NTSPP – 396 – Big Dave's Crossword Blog
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NTSPP – 396

NTSPP – 396

A Puzzle by JollySwagman

+ – + – + – + – + – + – + – + – + – +

The puzzle is available by clicking on the above grid.

A rather quick and unillustrated review today as there has not been much time this weekend to give this crossword the full justice that it deserves.


1 Ipad’s on the blink – nothing on TV – children blubber (7,6)
ADIPOSE TISSUE – An anagram (is on the blink) of IPAD followed by the letter representing nothing, a three letter word for a TV and a five letter word for children

10 See 14

11 The entire universe is still a mess – including Panama? (3,4,2)
ALL THAT IS – An anagram (mess) of STILL A included a three letter word of what a Panama is.

12 With King Cole I get two leaders angry (2,1,6)
IN A TEMPER – Following the I from the clue add a three letter name for the singer King Cole and the abbreviation for a politician and the Queen (two leaders).

13 Met not involved as time bomb turns out to be an empty cracker (5)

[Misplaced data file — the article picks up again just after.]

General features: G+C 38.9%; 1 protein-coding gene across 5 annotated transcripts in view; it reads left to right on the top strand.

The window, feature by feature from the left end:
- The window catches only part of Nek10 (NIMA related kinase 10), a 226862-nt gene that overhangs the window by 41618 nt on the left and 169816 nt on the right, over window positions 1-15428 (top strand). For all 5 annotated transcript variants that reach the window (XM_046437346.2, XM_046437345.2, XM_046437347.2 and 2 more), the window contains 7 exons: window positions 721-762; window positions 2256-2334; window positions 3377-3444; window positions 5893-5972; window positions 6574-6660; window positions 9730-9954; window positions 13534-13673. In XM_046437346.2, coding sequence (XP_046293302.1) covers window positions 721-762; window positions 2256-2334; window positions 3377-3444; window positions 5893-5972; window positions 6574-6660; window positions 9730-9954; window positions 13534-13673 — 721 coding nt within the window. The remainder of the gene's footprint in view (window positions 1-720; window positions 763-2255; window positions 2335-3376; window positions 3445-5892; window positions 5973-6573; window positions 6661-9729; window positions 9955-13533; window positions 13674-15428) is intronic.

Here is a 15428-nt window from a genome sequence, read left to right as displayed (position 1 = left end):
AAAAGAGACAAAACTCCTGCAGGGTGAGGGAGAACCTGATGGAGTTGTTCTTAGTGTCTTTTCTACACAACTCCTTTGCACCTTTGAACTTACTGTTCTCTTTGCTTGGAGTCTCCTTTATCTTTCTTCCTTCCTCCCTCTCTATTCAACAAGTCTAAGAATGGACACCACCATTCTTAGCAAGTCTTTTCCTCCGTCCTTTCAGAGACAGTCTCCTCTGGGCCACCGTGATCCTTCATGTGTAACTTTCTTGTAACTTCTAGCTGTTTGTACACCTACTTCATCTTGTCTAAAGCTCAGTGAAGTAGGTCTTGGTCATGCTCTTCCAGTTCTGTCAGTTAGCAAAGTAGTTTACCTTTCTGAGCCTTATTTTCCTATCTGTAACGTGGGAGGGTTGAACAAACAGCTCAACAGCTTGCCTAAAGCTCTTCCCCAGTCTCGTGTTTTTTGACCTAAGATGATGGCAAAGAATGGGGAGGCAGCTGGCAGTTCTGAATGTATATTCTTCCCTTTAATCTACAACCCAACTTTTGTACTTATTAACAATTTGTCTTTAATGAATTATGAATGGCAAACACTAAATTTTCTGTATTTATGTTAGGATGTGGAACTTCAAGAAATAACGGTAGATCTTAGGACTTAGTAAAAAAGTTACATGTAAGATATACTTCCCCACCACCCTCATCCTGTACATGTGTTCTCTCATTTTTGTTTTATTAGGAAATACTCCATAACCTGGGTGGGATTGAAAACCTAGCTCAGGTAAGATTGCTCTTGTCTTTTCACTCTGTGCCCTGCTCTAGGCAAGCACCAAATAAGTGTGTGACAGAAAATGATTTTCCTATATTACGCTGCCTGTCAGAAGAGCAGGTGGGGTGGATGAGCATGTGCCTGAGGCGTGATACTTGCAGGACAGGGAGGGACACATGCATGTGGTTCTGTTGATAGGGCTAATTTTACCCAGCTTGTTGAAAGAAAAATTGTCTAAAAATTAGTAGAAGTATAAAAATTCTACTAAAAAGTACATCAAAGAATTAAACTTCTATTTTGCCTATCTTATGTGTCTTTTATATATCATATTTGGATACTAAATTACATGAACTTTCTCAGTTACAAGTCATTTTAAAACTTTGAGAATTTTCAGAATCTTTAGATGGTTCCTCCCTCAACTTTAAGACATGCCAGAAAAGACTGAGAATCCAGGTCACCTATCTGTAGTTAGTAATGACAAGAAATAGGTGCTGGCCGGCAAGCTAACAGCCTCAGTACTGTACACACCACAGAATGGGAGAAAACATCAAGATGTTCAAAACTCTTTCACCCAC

BIMBO – Remove the letters in MET (not involved) from TIME BOMB and make an anagram (turns out) of the letters that remain.

14/10 That’s a posh car. Your vintage Ford’s seized? You should have got an old Striker (7,5)
THIERRY HENRY – The old English (vintage) for “your” and the first name of the car designer Mr Ford includes the abbreviations for “that is” and Rolls Royce (a posh car).

16 Witchcraft follows rain dance in African city (7)
NAIROBI – An anagram (dance) of RAIN followed by a word for West Indian witchcraft.

18 What psychiatrists do in a sane lady’s case is crazy (7)
ANALYSE – An anagram (is crazy) of SANE LY (lady’s) case.

20 Doctors tend complicated cases last (7)
ENDMOST – An anagram (complicated) of TEND includes a three letter abbreviation for Medical Orderlies (doctors).

22 Do I follow heavyweight about? (5)
TONIC – … a musical note – The I from the clue follows a three letter word for a heavy weight and the abbreviation for circa (about).

24 Frost and slippery ice vetted (9)
DETECTIVE – An anagram (slippery) of ICE VETTED.  I think this is one clue where a definition by example indicator would have been much fairer to the solver to show that the definition is an example of the solution.

26 ‘e ‘as to look after ‘is missus – indoors, so ‘e says (9)